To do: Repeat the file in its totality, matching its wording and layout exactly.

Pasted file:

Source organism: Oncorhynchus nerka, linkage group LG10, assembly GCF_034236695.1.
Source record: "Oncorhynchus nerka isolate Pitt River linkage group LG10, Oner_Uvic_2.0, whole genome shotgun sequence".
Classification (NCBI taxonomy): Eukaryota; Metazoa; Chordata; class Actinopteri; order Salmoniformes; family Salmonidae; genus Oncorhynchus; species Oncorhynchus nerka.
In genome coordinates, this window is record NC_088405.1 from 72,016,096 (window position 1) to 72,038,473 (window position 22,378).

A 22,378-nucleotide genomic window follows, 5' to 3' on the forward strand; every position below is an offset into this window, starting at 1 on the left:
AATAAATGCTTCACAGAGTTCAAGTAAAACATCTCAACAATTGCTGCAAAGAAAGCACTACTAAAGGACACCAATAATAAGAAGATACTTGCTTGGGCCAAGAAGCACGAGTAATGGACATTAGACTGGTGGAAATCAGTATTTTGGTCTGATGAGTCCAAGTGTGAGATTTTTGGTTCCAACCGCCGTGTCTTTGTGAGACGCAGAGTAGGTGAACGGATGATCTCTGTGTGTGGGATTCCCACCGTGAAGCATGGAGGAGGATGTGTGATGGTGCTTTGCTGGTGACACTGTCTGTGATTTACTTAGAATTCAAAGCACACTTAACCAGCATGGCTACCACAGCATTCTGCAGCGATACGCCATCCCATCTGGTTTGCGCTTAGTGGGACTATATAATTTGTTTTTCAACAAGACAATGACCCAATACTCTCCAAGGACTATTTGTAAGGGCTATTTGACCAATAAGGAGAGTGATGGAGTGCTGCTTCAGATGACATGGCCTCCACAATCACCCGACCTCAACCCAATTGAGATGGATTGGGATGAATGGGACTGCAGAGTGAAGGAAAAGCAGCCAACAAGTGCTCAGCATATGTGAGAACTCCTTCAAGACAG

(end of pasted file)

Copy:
Source organism: Oncorhynchus nerka, linkage group LG10, assembly GCF_034236695.1.
Source record: "Oncorhynchus nerka isolate Pitt River linkage group LG10, Oner_Uvic_2.0, whole genome shotgun sequence".
Classification (NCBI taxonomy): Eukaryota; Metazoa; Chordata; class Actinopteri; order Salmoniformes; family Salmonidae; genus Oncorhynchus; species Oncorhynchus nerka.
In genome coordinates, this window is record NC_088405.1 from 72,016,096 (window position 1) to 72,038,473 (window position 22,378).

A 22,378-nucleotide genomic window follows, 5' to 3' on the forward strand; every position below is an offset into this window, starting at 1 on the left:
AATAAATGCTTCACAGAGTTCAAGTAAAACATCTCAACAATTGCTGCAAAGAAAGCACTACTAAAGGACACCAATAATAAGAAGATACTTGCTTGGGCCAAGAAGCACGAGTAATGGACATTAGACTGGTGGAAATCAGTATTTTGGTCTGATGAGTCCAAGTGTGAGATTTTTGGTTCCAACCGCCGTGTCTTTGTGAGACGCAGAGTAGGTGAACGGATGATCTCTGTGTGTGGGATTCCCACCGTGAAGCATGGAGGAGGATGTGTGATGGTGCTTTGCTGGTGACACTGTCTGTGATTTACTTAGAATTCAAAGCACACTTAACCAGCATGGCTACCACAGCATTCTGCAGCGATACGCCATCCCATCTGGTTTGCGCTTAGTGGGACTATATAATTTGTTTTTCAACAAGACAATGACCCAATACTCTCCAAGGACTATTTGTAAGGGCTATTTGACCAATAAGGAGAGTGATGGAGTGCTGCTTCAGATGACATGGCCTCCACAATCACCCGACCTCAACCCAATTGAGATGGATTGGGATGAATGGGACTGCAGAGTGAAGGAAAAGCAGCCAACAAGTGCTCAGCATATGTGAGAACTCCTTCAAGACAG